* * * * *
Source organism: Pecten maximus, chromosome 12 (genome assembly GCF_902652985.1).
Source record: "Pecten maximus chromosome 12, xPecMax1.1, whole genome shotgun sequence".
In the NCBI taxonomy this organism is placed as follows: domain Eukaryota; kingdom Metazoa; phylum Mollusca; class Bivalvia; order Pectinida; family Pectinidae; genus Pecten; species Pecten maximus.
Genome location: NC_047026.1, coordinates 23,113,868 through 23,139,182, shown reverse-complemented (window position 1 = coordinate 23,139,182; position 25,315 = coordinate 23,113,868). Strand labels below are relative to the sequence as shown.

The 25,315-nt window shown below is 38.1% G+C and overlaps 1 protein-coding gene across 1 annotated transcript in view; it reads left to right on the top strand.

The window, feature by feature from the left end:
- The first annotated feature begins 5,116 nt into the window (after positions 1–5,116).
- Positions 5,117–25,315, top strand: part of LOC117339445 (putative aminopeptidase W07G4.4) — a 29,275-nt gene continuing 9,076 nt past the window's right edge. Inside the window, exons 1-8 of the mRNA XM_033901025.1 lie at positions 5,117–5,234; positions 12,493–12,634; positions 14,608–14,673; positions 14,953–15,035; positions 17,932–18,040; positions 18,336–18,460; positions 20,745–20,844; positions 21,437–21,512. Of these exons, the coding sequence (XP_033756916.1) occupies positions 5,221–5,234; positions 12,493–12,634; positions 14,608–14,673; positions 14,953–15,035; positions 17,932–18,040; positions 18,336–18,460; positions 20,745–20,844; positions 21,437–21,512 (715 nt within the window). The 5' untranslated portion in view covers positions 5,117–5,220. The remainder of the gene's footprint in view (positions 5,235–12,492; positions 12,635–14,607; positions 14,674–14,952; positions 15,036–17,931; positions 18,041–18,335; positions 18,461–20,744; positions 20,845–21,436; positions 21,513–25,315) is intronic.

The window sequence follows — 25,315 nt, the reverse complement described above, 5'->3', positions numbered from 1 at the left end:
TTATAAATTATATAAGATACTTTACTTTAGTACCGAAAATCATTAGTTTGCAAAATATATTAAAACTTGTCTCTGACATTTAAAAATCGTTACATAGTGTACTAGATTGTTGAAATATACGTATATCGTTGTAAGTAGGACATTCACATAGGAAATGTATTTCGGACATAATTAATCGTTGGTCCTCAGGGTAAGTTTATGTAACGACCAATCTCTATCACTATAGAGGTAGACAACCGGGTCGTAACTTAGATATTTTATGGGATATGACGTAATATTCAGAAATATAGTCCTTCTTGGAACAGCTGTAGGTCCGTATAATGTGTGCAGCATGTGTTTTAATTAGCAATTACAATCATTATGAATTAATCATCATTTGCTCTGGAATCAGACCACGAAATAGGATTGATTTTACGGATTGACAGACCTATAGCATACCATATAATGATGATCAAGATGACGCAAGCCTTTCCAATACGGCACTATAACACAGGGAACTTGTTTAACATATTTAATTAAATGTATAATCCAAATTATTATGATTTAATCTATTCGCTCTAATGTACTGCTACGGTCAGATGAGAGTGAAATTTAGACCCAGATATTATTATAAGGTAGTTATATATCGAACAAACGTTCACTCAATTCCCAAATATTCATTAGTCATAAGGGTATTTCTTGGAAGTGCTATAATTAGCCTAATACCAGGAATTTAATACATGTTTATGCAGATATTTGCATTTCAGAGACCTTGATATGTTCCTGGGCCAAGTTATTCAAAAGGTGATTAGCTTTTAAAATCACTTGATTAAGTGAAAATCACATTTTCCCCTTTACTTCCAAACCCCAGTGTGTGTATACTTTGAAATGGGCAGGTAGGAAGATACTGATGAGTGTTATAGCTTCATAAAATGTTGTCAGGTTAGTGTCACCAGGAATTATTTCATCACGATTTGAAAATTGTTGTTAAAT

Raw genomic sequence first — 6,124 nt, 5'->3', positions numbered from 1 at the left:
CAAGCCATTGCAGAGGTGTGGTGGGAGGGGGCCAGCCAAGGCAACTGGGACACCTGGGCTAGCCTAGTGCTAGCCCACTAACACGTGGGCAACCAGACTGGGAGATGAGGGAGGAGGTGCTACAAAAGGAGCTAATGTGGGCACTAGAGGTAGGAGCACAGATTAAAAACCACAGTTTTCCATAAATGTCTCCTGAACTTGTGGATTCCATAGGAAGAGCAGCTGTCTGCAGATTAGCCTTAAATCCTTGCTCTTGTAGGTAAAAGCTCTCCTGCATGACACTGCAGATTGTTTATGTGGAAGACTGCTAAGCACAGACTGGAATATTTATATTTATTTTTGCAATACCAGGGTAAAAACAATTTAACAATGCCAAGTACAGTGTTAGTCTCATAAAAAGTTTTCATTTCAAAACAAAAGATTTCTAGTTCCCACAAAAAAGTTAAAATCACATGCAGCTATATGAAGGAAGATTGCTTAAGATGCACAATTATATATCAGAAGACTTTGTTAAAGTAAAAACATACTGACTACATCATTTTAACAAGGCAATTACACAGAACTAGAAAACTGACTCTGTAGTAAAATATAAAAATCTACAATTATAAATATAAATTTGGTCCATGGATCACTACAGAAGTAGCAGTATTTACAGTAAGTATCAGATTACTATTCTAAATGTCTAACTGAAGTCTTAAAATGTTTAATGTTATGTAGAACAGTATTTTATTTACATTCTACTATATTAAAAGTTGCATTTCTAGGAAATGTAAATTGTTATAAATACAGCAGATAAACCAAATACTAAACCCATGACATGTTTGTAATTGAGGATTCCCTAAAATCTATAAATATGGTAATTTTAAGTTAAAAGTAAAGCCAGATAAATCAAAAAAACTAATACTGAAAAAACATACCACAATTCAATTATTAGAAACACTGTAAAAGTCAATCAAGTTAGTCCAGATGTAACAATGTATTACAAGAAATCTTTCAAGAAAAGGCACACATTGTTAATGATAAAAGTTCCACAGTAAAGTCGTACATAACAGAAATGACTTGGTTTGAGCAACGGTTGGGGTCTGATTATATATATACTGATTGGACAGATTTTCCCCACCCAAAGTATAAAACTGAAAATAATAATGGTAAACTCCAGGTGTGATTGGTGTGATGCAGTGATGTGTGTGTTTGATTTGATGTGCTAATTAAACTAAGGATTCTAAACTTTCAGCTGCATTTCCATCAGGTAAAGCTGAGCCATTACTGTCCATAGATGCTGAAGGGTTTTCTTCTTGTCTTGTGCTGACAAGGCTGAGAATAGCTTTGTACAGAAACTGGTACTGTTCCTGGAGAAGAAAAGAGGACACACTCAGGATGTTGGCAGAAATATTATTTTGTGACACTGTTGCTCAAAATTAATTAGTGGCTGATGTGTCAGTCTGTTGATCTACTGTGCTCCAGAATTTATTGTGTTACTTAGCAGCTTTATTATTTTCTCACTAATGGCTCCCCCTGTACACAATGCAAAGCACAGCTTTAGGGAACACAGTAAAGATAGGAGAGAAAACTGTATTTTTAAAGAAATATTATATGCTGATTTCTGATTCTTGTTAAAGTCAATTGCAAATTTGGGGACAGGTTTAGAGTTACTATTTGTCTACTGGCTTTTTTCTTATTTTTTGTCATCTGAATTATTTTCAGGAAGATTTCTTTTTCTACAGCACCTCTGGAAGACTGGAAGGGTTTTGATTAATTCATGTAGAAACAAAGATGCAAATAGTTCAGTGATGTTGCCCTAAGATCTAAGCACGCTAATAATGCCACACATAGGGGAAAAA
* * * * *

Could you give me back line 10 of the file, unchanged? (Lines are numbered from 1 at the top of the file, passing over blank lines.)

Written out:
TTATAAATTATATAAGATACTTTACTTTAGTACCGAAAATCATTAGTTTGCAAAATATATTAAAACTTGTCTCTGACATTTAAAAATCGTTACATAGTGTACTAGATTGTTGAAATATACGTATATCGTTGTAAGTAGGACATTCACATAGGAAATGTATTTCGGACATAATTAATCGTTGGTCCTCAGGGTAAGTTTATGTAACGACCAATCTCTATCACTATAGAGGTAGACAACCGGGTCGTAACTTAGATATTTTATGGGATATGACGTAATATTCAGAAATATAGTCCTTCTTGGAACAGCTGTAGGTCCGTATAATGTGTGCAGCATGTGTTTTAATTAGCAATTACAATCATTATGAATTAATCATCATTTGCTCTGGAATCAGACCACGAAATAGGATTGATTTTACGGATTGACAGACCTATAGCATACCATATAATGATGATCAAGATGACGCAAGCCTTTCCAATACGGCACTATAACACAGGGAACTTGTTTAACATATTTAATTAAATGTATAATCCAAATTATTATGATTTAATCTATTCGCTCTAATGTACTGCTACGGTCAGATGAGAGTGAAATTTAGACCCAGATATTATTATAAGGTAGTTATATATCGAACAAACGTTCACTCAATTCCCAAATATTCATTAGTCATAAGGGTATTTCTTGGAAGTGCTATAATTAGCCTAATACCAGGAATTTAATACATGTTTATGCAGATATTTGCATTTCAGAGACCTTGATATGTTCCTGGGCCAAGTTATTCAAAAGGTGATTAGCTTTTAAAATCACTTGATTAAGTGAAAATCACATTTTCCCCTTTACTTCCAAACCCCAGTGTGTGTATACTTTGAAATGGGCAGGTAGGAAGATACTGATGAGTGTTATAGCTTCATAAAATGTTGTCAGGTTAGTGTCACCAGGAATTATTTCATCACGATTTGAAAATTGTTGTTAAAT